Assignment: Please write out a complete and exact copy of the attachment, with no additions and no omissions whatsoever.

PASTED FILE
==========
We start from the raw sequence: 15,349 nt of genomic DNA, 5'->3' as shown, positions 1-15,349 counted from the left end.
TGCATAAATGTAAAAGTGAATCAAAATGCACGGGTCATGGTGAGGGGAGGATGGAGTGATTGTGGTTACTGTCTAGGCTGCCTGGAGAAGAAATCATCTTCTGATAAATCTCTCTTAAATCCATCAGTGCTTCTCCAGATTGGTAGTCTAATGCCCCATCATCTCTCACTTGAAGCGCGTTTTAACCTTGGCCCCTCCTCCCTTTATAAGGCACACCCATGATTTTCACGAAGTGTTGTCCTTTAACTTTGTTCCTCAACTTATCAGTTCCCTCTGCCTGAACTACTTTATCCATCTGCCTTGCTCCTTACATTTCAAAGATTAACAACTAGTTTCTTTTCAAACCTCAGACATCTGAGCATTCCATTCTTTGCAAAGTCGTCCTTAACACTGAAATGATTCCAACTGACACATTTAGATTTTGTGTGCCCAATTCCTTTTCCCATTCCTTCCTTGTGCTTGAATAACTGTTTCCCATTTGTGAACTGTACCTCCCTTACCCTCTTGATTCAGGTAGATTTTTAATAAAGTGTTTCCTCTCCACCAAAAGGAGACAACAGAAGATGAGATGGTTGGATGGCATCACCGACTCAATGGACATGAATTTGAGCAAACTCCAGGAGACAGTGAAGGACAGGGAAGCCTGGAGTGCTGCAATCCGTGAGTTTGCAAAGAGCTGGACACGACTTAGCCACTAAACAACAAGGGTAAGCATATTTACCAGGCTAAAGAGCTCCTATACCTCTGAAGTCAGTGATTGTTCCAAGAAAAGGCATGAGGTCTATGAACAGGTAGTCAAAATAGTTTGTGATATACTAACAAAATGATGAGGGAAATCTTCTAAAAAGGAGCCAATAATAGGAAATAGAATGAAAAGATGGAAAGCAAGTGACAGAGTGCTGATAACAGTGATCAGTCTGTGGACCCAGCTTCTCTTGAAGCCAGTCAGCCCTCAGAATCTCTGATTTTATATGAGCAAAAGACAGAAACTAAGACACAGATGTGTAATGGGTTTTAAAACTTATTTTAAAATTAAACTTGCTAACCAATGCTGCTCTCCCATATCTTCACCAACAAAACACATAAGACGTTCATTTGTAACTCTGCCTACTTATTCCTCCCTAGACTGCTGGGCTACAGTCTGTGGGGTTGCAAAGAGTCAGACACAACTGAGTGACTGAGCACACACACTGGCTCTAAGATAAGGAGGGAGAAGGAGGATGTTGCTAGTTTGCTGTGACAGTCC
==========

We start from the raw sequence: 15,349 nt of genomic DNA, 5'->3' as shown, positions 1-15,349 counted from the left end.
TGCATAAATGTAAAAGTGAATCAAAATGCACGGGTCATGGTGAGGGGAGGATGGAGTGATTGTGGTTACTGTCTAGGCTGCCTGGAGAAGAAATCATCTTCTGATAAATCTCTCTTAAATCCATCAGTGCTTCTCCAGATTGGTAGTCTAATGCCCCATCATCTCTCACTTGAAGCGCGTTTTAACCTTGGCCCCTCCTCCCTTTATAAGGCACACCCATGATTTTCACGAAGTGTTGTCCTTTAACTTTGTTCCTCAACTTATCAGTTCCCTCTGCCTGAACTACTTTATCCATCTGCCTTGCTCCTTACATTTCAAAGATTAACAACTAGTTTCTTTTCAAACCTCAGACATCTGAGCATTCCATTCTTTGCAAAGTCGTCCTTAACACTGAAATGATTCCAACTGACACATTTAGATTTTGTGTGCCCAATTCCTTTTCCCATTCCTTCCTTGTGCTTGAATAACTGTTTCCCATTTGTGAACTGTACCTCCCTTACCCTCTTGATTCAGGTAGATTTTTAATAAAGTGTTTCCTCTCCACCAAAAGGAGACAACAGAAGATGAGATGGTTGGATGGCATCACCGACTCAATGGACATGAATTTGAGCAAACTCCAGGAGACAGTGAAGGACAGGGAAGCCTGGAGTGCTGCAATCCGTGAGTTTGCAAAGAGCTGGACACGACTTAGCCACTAAACAACAAGGGTAAGCATATTTACCAGGCTAAAGAGCTCCTATACCTCTGAAGTCAGTGATTGTTCCAAGAAAAGGCATGAGGTCTATGAACAGGTAGTCAAAATAGTTTGTGATATACTAACAAAATGATGAGGGAAATCTTCTAAAAAGGAGCCAATAATAGGAAATAGAATGAAAAGATGGAAAGCAAGTGACAGAGTGCTGATAACAGTGATCAGTCTGTGGACCCAGCTTCTCTTGAAGCCAGTCAGCCCTCAGAATCTCTGATTTTATATGAGCAAAAGACAGAAACTAAGACACAGATGTGTAATGGGTTTTAAAACTTATTTTAAAATTAAACTTGCTAACCAATGCTGCTCTCCCATATCTTCACCAACAAAACACATAAGACGTTCATTTGTAACTCTGCCTACTTATTCCTCCCTAGACTGCTGGGCTACAGTCTGTGGGGTTGCAAAGAGTCAGACACAACTGAGTGACTGAGCACACACACTGGCTCTAAGATAAGGAGGGAGAAGGAGGATGTTGCTAGTTTGCTGTGACAGTCC